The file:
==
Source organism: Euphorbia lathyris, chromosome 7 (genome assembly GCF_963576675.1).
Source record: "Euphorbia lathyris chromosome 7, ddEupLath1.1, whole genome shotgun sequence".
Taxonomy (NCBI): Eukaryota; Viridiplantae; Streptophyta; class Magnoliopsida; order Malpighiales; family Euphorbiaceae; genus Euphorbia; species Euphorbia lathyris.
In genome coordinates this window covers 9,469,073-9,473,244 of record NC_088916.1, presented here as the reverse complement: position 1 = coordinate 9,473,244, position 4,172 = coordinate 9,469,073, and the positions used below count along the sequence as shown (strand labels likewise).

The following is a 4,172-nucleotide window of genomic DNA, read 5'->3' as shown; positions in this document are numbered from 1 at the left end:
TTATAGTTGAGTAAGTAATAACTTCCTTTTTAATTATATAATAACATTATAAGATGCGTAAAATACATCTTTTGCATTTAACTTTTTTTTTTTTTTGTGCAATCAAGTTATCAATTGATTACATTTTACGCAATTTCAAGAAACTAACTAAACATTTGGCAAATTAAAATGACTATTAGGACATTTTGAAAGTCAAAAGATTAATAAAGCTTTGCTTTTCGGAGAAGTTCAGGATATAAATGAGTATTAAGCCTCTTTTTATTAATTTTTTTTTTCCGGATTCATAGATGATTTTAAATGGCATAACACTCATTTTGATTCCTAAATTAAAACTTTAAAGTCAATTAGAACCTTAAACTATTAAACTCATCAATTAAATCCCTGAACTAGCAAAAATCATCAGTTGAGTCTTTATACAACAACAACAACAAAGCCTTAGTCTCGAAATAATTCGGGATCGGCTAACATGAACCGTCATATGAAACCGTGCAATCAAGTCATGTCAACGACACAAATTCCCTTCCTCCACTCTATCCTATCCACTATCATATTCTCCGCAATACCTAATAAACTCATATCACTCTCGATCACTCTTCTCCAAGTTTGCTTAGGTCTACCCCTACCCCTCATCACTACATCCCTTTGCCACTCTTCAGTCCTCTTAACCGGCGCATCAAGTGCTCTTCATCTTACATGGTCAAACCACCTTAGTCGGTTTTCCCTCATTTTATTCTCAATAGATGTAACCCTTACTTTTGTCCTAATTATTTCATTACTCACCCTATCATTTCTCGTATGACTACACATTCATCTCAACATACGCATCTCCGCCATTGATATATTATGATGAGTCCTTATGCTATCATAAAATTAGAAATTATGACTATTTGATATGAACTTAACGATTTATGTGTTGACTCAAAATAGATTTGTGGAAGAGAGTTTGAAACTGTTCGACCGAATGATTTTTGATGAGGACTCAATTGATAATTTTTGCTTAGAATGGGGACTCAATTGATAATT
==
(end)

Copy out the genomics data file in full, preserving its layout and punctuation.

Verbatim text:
Source organism: Euphorbia lathyris, chromosome 7 (genome assembly GCF_963576675.1).
Source record: "Euphorbia lathyris chromosome 7, ddEupLath1.1, whole genome shotgun sequence".
Taxonomy (NCBI): Eukaryota; Viridiplantae; Streptophyta; class Magnoliopsida; order Malpighiales; family Euphorbiaceae; genus Euphorbia; species Euphorbia lathyris.
In genome coordinates this window covers 9,469,073-9,473,244 of record NC_088916.1, presented here as the reverse complement: position 1 = coordinate 9,473,244, position 4,172 = coordinate 9,469,073, and the positions used below count along the sequence as shown (strand labels likewise).

The following is a 4,172-nucleotide window of genomic DNA, read 5'->3' as shown; positions in this document are numbered from 1 at the left end:
TTATAGTTGAGTAAGTAATAACTTCCTTTTTAATTATATAATAACATTATAAGATGCGTAAAATACATCTTTTGCATTTAACTTTTTTTTTTTTTTGTGCAATCAAGTTATCAATTGATTACATTTTACGCAATTTCAAGAAACTAACTAAACATTTGGCAAATTAAAATGACTATTAGGACATTTTGAAAGTCAAAAGATTAATAAAGCTTTGCTTTTCGGAGAAGTTCAGGATATAAATGAGTATTAAGCCTCTTTTTATTAATTTTTTTTTTCCGGATTCATAGATGATTTTAAATGGCATAACACTCATTTTGATTCCTAAATTAAAACTTTAAAGTCAATTAGAACCTTAAACTATTAAACTCATCAATTAAATCCCTGAACTAGCAAAAATCATCAGTTGAGTCTTTATACAACAACAACAACAAAGCCTTAGTCTCGAAATAATTCGGGATCGGCTAACATGAACCGTCATATGAAACCGTGCAATCAAGTCATGTCAACGACACAAATTCCCTTCCTCCACTCTATCCTATCCACTATCATATTCTCCGCAATACCTAATAAACTCATATCACTCTCGATCACTCTTCTCCAAGTTTGCTTAGGTCTACCCCTACCCCTCATCACTACATCCCTTTGCCACTCTTCAGTCCTCTTAACCGGCGCATCAAGTGCTCTTCATCTTACATGGTCAAACCACCTTAGTCGGTTTTCCCTCATTTTATTCTCAATAGATGTAACCCTTACTTTTGTCCTAATTATTTCATTACTCACCCTATCATTTCTCGTATGACTACACATTCATCTCAACATACGCATCTCCGCCATTGATATATTATGATGAGTCCTTATGCTATCATAAAATTAGAAATTATGACTATTTGATATGAACTTAACGATTTATGTGTTGACTCAAAATAGATTTGTGGAAGAGAGTTTGAAACTGTTCGACCGAATGATTTTTGATGAGGACTCAATTGATAATTTTTGCTTAGAATGGGGACTCAATTGATAATT